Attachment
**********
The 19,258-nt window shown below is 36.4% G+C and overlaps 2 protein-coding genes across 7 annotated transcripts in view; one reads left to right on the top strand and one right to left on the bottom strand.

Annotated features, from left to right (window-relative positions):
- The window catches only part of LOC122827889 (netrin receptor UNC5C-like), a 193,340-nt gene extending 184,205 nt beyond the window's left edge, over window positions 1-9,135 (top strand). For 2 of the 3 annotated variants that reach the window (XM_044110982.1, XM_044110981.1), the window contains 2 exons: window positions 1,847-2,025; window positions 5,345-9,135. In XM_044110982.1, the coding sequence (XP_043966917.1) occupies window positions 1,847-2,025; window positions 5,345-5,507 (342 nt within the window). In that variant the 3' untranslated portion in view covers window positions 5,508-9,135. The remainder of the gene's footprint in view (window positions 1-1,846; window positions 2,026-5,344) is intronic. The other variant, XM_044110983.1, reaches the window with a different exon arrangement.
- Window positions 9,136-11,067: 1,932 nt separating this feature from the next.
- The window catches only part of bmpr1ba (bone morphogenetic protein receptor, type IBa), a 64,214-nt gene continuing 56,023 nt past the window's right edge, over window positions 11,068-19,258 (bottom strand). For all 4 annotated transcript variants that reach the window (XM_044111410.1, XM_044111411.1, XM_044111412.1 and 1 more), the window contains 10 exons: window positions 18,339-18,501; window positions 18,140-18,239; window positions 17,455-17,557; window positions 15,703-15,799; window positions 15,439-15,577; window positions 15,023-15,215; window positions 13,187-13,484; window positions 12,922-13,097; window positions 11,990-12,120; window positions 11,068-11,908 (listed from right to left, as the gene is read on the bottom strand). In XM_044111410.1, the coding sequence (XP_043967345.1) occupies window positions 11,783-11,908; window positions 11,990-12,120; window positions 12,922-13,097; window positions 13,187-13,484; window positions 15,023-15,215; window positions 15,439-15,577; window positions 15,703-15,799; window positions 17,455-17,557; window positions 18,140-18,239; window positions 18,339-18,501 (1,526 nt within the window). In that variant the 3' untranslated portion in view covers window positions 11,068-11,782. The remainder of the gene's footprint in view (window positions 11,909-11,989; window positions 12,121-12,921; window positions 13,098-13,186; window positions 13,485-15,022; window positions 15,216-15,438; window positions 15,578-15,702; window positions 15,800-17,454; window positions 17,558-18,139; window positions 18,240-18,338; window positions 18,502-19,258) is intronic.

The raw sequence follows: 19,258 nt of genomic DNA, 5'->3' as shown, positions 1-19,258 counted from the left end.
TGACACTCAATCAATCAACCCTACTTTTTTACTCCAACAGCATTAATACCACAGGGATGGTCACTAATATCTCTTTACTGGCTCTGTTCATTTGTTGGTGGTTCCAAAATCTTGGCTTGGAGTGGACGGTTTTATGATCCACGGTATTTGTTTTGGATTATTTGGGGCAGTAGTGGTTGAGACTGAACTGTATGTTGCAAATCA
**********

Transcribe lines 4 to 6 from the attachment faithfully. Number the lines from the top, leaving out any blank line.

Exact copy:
- Window positions 9,136-11,067: 1,932 nt separating this feature from the next.
- The window catches only part of bmpr1ba (bone morphogenetic protein receptor, type IBa), a 64,214-nt gene continuing 56,023 nt past the window's right edge, over window positions 11,068-19,258 (bottom strand). For all 4 annotated transcript variants that reach the window (XM_044111410.1, XM_044111411.1, XM_044111412.1 and 1 more), the window contains 10 exons: window positions 18,339-18,501; window positions 18,140-18,239; window positions 17,455-17,557; window positions 15,703-15,799; window positions 15,439-15,577; window positions 15,023-15,215; window positions 13,187-13,484; window positions 12,922-13,097; window positions 11,990-12,120; window positions 11,068-11,908 (listed from right to left, as the gene is read on the bottom strand). In XM_044111410.1, the coding sequence (XP_043967345.1) occupies window positions 11,783-11,908; window positions 11,990-12,120; window positions 12,922-13,097; window positions 13,187-13,484; window positions 15,023-15,215; window positions 15,439-15,577; window positions 15,703-15,799; window positions 17,455-17,557; window positions 18,140-18,239; window positions 18,339-18,501 (1,526 nt within the window). In that variant the 3' untranslated portion in view covers window positions 11,068-11,782. The remainder of the gene's footprint in view (window positions 11,909-11,989; window positions 12,121-12,921; window positions 13,098-13,186; window positions 13,485-15,022; window positions 15,216-15,438; window positions 15,578-15,702; window positions 15,800-17,454; window positions 17,558-18,139; window positions 18,240-18,338; window positions 18,502-19,258) is intronic.

The raw sequence follows: 19,258 nt of genomic DNA, 5'->3' as shown, positions 1-19,258 counted from the left end.